jnv: An Interactive JSON Viewer and jq Filter Editor for Linux

Linux TLDR
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I assume you are aware of jq (a JSON processor to parse and manipulate JSON data right from your command line), and recently we have also written an article on jaq (a superset of jq with additional features and improved performance), but today we bring to you a new tool named jnv.

What is jnv?

jnv is a CLI tool that works like jq and inherits all the functionality of jq but offers a unique interactive JSON viewer and jq filter editor to apply and view changes instantly.

If you’re familiar with jq, transitioning to jnv requires no learning curve; it allows you to interact more dynamically with your JSON data and apply filters effortlessly, making it the best choice while working with the API, AWS CLI tool, Ansible, or Kubernetes.

This article will focus on the installation of jnv on your preferred Linux distribution, with a few examples of usage. If you are very new to the topic of jnv, jq, or JSON processing, you might be unaware of the concept of filters used in them to slice, filter, map, and transform structured JSON data. So, do check out this quick and crisp jq cheatsheet.

How to Install jnv on Linux

The installation of jnv is quite annoying; firstly, it’s not available in the Linux repository, and the options it offers are Cargo and Brew. I suggest using Brew to install it on Linux or macOS and trying to avoid Cargo, as you might encounter an error.

$ brew install jnv                                                                             #On Linux or macOS via Brew
$ cargo install jnv                                                                            #Via Cargo Package Manager
$ sudo port install jnv                                                                     #On macOS via Port
$ nix-shell -p jnv                                                                              #On NixOS

Once the installation is finished, the β€œjnv” command will become accessible, and don’t worry, you don’t need to install jq separately as it relies on j9 Rust bindings.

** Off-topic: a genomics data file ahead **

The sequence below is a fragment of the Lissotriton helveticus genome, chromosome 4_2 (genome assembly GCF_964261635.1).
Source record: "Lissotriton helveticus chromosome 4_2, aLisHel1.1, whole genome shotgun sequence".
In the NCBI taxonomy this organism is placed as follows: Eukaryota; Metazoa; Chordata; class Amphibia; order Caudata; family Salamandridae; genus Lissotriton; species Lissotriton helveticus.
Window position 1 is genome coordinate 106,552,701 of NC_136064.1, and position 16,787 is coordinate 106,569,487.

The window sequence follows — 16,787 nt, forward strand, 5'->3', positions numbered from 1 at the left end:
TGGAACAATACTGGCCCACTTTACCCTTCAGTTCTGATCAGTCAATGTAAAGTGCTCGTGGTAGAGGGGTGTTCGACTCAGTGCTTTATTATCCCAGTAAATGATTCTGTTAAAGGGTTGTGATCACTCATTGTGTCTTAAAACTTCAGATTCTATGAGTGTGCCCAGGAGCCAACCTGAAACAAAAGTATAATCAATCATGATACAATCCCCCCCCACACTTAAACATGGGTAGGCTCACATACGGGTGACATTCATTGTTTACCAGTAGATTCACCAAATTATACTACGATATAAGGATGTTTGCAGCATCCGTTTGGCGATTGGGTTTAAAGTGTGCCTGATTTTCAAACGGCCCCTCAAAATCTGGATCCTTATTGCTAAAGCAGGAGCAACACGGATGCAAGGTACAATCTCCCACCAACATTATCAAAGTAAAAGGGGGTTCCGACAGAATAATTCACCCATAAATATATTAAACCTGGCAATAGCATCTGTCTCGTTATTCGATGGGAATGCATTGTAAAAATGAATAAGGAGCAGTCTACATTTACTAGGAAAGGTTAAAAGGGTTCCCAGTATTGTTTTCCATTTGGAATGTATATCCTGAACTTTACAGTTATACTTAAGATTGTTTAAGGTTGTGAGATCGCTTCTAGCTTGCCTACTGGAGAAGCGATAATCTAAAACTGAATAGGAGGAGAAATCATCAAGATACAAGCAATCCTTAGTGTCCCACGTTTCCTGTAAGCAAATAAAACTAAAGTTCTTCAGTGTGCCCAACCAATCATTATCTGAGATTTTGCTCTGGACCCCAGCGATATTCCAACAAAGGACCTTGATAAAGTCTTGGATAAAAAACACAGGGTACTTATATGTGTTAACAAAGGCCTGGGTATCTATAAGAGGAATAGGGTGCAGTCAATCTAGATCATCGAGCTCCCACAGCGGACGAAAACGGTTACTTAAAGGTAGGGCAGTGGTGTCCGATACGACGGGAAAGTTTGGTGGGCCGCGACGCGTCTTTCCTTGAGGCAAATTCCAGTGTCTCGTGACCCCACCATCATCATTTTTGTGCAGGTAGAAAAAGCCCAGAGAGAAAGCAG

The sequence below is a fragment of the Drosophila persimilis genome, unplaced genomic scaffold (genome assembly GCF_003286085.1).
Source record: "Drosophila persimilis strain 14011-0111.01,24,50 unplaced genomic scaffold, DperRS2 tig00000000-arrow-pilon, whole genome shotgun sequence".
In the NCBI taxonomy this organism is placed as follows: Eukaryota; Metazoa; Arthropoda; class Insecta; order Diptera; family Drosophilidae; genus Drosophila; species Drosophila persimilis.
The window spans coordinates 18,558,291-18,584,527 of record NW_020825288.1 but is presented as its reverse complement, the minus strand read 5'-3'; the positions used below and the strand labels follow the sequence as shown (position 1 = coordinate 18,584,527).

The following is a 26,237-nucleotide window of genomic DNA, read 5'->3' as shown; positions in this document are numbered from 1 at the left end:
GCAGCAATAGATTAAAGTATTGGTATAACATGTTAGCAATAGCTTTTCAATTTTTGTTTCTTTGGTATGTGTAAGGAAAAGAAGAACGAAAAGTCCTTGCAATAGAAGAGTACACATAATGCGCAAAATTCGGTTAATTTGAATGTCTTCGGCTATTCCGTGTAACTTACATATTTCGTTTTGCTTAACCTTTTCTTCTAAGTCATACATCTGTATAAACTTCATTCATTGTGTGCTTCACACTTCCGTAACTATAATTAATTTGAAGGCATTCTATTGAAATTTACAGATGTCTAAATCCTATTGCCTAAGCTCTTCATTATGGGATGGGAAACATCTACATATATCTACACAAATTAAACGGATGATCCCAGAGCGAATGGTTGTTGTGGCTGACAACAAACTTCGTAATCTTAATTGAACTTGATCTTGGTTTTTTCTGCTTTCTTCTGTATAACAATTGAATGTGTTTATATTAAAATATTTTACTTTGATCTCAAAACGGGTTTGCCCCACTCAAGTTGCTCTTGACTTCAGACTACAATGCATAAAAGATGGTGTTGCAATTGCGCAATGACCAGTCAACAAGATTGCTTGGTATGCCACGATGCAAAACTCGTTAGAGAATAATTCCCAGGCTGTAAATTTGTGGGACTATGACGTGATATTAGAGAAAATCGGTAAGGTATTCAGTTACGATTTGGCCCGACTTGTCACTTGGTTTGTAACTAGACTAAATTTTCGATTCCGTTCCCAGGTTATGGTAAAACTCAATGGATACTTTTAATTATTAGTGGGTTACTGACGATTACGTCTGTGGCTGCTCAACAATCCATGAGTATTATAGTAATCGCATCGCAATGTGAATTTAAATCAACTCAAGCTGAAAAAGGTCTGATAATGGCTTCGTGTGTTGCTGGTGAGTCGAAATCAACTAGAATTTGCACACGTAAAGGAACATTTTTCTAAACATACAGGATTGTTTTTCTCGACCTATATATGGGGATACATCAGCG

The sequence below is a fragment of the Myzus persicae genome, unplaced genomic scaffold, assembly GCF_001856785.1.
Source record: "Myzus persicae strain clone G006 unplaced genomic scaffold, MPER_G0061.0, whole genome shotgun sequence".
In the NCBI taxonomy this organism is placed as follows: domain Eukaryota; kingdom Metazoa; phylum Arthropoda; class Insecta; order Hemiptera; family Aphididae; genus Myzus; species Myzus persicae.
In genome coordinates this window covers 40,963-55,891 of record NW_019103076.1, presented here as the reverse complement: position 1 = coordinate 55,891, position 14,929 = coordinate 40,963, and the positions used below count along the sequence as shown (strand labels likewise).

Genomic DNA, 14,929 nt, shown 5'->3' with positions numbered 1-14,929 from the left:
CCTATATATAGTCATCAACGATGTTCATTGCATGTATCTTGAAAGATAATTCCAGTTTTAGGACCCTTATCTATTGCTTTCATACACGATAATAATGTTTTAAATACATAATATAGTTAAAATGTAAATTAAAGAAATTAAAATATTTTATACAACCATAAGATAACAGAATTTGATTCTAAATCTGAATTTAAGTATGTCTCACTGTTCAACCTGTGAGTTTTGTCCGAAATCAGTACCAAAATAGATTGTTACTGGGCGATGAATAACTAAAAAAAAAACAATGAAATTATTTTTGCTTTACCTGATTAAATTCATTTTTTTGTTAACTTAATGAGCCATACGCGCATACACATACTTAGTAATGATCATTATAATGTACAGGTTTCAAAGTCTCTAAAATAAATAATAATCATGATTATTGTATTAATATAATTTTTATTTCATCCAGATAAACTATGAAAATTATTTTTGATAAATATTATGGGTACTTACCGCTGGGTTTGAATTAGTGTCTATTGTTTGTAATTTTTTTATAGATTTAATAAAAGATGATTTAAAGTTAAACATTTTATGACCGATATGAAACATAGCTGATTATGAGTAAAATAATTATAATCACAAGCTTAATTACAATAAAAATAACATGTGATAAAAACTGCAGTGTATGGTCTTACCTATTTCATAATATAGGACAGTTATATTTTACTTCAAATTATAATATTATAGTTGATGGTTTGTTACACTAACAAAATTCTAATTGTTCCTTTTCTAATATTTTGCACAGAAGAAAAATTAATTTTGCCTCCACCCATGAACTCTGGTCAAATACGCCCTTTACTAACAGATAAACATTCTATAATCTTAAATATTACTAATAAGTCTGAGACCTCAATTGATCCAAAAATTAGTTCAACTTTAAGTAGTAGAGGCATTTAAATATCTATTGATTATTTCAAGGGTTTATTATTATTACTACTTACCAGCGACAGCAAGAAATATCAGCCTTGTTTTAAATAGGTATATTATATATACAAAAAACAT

Usage of jnv

Once the installation is complete, you can use it to view JSON files in two different ways. For example, if you have a β€œdata.json” file, you can view it in the following two ways:

$ cat data.json | jnv


$ jnv data.json

However, if you have an API, you can make a first request using the curl command and then pipe the stdout data to jnv stdin.

$ curl https://api.github.com/users/octocat | jnv


jnv command output

From the jnv interface, you can use β€œUp” and β€œDown” arrows key to go through with each entry in the output, β€œTab” key to auto complete, or the β€œEnter” key to expand/collapse in JSON viewer.

At the top of the jnv interface, you’ll find the jq filter editor, which allows you to slice, filter, map, and transform structured JSON data in real-time.

As you can see, it works almost like jq and allows for more interaction with JSON data. Almost all the functionality is the same; you can apply filters and see the results in real-time. All you need to learn are a few keybindings, which are provided below.

Ctrl + CExit jnv.
Tabjq filter auto-completion.
←Move the cursor one character to the left.
β†’Move the cursor one character to the right.
Ctrl + AMove the cursor to the start of the filter.
Ctrl + EMove the cursor to the end of the filter.
BackspaceDelete a character of the filter at the cursor position.
Ctrl + UDelete all characters from the filter.
↑, Ctrl + KMove the cursor one entry up in the JSON viewer.
↓, Ctrl + JMove the cursor one entry down in the JSON viewer.
Ctrl + HMove to the last entry in the JSON viewer.
Ctrl + LMove to the first entry in the JSON viewer.
EnterToggle expand/collapse in the JSON viewer.
Ctrl + PExpand all folds in the JSON viewer.
Ctrl + NCollapse all folds in the JSON viewer.
Alt + BMove the cursor to the previous nearest character within set(.,|,(,),[,]).
Alt + FMove the cursor to the next nearest character within set(.,|,(,),[,]).
Ctrl + WErase to the previous nearest character within set(.,|,(,),[,]).
Alt + DErase to the next nearest character within set(.,|,(,),[,]).

Once you’re familiar with the above keybindings, you’re good to use jnv instead of jq, as everything is almost the same. Here, I’ll end this article, but if you have any queries or questions related to the topic, then do let me know in the comment section.

Till then, peace!

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